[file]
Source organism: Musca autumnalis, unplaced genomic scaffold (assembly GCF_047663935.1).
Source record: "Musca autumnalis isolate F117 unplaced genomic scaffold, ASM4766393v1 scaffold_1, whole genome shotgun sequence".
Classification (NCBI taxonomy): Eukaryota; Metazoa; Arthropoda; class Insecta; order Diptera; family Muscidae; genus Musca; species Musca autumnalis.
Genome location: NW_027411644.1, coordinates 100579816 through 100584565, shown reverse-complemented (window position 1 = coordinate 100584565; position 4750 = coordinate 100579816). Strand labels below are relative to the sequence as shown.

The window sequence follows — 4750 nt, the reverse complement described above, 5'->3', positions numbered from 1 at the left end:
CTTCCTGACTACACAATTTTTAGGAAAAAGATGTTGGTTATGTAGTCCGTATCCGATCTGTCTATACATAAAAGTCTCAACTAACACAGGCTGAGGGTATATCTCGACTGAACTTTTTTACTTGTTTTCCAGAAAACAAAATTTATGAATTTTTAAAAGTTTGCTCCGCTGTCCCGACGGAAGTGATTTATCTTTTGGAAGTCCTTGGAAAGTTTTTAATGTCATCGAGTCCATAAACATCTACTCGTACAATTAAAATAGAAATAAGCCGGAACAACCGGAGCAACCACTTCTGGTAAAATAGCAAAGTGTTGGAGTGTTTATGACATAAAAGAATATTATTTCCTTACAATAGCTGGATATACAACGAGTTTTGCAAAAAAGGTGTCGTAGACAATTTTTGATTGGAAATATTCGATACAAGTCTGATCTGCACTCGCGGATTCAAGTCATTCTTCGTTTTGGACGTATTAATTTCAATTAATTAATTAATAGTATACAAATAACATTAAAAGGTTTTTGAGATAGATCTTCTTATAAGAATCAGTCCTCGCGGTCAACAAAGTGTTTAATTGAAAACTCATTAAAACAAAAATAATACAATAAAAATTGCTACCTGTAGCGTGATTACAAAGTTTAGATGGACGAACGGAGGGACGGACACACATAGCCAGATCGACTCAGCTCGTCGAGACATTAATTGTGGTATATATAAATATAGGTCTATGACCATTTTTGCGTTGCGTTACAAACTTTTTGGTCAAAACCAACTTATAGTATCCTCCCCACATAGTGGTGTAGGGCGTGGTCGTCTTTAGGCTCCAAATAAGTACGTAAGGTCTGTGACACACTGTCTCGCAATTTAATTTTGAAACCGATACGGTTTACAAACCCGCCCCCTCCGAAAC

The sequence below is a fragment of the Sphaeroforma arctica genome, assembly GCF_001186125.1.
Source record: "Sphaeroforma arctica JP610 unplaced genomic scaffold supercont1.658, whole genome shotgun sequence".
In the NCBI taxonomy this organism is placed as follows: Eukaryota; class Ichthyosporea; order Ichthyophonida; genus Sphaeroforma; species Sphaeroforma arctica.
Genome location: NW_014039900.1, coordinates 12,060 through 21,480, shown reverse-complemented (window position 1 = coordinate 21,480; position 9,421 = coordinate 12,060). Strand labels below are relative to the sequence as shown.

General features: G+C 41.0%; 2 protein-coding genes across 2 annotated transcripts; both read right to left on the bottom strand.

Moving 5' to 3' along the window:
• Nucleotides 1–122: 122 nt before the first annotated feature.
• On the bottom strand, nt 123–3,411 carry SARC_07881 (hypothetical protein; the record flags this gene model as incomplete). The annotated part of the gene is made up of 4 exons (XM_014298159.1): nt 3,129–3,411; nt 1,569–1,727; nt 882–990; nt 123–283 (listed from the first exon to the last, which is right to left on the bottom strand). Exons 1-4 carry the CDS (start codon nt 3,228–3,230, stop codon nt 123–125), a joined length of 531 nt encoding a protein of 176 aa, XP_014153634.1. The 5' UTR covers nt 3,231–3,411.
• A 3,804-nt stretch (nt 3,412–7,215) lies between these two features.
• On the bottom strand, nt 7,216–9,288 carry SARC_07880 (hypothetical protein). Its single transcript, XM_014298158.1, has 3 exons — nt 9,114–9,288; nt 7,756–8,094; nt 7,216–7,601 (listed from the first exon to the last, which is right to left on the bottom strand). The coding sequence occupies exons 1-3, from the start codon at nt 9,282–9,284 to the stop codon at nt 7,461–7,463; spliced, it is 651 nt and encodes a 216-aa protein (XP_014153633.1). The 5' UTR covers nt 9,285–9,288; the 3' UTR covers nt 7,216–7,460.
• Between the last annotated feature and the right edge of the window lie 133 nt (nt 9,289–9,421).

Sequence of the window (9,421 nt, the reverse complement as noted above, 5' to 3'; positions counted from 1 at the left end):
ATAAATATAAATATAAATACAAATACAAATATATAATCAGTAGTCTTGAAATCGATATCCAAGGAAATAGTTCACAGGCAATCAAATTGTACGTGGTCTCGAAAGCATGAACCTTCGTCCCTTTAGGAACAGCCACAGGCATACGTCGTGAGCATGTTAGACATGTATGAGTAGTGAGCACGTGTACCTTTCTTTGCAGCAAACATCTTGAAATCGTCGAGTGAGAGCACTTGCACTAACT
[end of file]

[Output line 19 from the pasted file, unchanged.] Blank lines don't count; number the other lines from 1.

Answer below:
ATAAATATAAATATAAATACAAATACAAATATATAATCAGTAGTCTTGAAATCGATATCCAAGGAAATAGTTCACAGGCAATCAAATTGTACGTGGTCTCGAAAGCATGAACCTTCGTCCCTTTAGGAACAGCCACAGGCATACGTCGTGAGCATGTTAGACATGTATGAGTAGTGAGCACGTGTACCTTTCTTTGCAGCAAACATCTTGAAATCGTCGAGTGAGAGCACTTGCACTAACT